The low-ish driving position is good and sporty and the front seats do a grand job of holding their occupants firmly in place. Under-thigh support — often overlooked — is also good. Our test car was fitted with the optional Frau leather upholstery — the centre panels are ribbed and there's a very subtle stitched black Alfa logo on the seatbacks. Ample seat adjustment, along with a steering column that offers both reach and rake adjustment, ensures the driver is sitting comfortably and, more importantly, low enough to feel a real 'part' of the car — as opposed to just sitting in it.

A neat touch that shows Alfa's attention to detail is the rubber pad on the B-pillar that stops the passenger's seat belt buckle — if not being used — banging when driving. Equally appreciated is the automatic door locking triggered at about 12mph — you can turn it off if you prefer. The three-spoke, leather-wrapped steering wheel features perforated leather on the work areas with comfortable thumb-rest cut-outs and multi-function controls for the audio and sophisticated Blue&Me.

Standard fit on Veloce trim versions, Blue&Me is extremely simple to use and allows occupants to make/receive calls and listen to music, simply and safely, while on the move, as well as communicate with the outside world using a handheld computer.

“The driver can alter
the MiTo’s dynamics

at the flick
of a switch...”
Blue&Me scores for safety and ease of use because the voice control system is fully integrated with keys on the steering wheel and information on the instrument panel display. Not only can your Bluetooth mobile be left in your jacket pocket or handbag while you're in the car but the MiTo's advanced voice recognition system allows immediate interactivity — there's no learning stage required — as well as allowing incoming texts to be read out.

And by connecting a digital system to the USB port on the centre tunnel, it's possible to listen to hours of digital music in MP3, WMA and WAV format recorded on mobile phones, MP3 players and USB pen drives, along with greater compatibility with an iPod.

Sounds aside, Alpha male (and female!) drivers will be keen to acquaint themselves with the MiTo's 'DNA'. And for that they'll need to use the beautifully made, three-way switch sited just ahead and to the right of the gearlever.

In the MiTo's case, DNA is nothing to do with genetic information but everything to do with driving dynamics and driveability. The MiTo's DNA is short for 'Dynamic, Normal and All Weather' and, as suggested by the three modes, allows the driver — at the flick of a switch — to alter the behaviours of vehicle dynamics, with the system working on engine, steering, suspension and gearbox.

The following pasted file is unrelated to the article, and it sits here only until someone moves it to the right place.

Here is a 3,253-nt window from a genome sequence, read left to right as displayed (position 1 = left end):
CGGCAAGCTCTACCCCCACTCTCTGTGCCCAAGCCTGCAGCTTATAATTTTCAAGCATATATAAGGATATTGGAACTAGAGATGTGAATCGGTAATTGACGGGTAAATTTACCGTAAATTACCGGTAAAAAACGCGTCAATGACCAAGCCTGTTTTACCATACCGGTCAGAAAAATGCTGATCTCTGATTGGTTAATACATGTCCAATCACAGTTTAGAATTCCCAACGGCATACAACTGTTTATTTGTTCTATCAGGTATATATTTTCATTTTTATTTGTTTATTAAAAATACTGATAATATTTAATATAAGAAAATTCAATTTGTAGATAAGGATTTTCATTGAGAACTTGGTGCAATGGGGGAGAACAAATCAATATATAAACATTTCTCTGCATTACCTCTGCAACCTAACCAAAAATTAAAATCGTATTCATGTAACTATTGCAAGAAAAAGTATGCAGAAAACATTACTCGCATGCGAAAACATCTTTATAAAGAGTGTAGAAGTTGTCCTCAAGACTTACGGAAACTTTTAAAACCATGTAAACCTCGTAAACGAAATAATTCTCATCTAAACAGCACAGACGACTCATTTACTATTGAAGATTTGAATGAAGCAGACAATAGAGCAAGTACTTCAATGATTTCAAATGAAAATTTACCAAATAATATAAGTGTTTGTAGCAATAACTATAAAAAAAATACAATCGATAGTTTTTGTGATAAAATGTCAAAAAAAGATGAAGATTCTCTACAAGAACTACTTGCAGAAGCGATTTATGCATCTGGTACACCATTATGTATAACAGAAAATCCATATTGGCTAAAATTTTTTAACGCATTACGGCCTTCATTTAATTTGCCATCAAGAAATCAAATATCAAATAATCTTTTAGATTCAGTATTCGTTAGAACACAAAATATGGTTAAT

In Normal mode, the MiTo's engine is tuned for city agility. Shift to Dynamic mode, however, and you'll enjoy a sportier driving experience: power-steering assistance is reduced, the suspension firms up for improved handling and there is less intrusion from the Vehicle Dynamic Control (Alfa's own Electronic Stability Control) and the Anti-Slip Regulation systems. When Dynamic mode is engaged on the 155bhp-engined MiTo, the driver can also make use of a turbo over-boost facility.

Poor, low-grip weather conditions — loose surfaces, wet or snowy situations — can be tackled with safety in the All Weather mode which 'gentles' the car's responses and increases the sensitivity of the traction control system.

That said, the MiTo does tend to bring out the machismo Italian driver in you — which explains why we did most of our driving in Dynamic! And can you blame us, particularly as installed in our test MiTo's engine-bay was the most powerful petrol powerplant on offer — the turboed 1.4-litre in 155bhp tune. For the record, the top-of-the-range Veloce can be distinguished by red brake callipers behind exclusive five-hole 17-inch alloy wheels shod with 215/45 Pirelli P Zero Nero rubber, rear spoiler and sports rear bumper with extractor.

Max power is reached at 5,500rpm; maximum torque of 170lb ft is delivered at 3,000rpm, making it the quickest model in the current five-engine MiTo line-up (until the GTA version, due to arrive later this year). A tall-ish 6th gear lets it run all the way to 134mph, and it will hit 62mph from standstill in 8 seconds dead.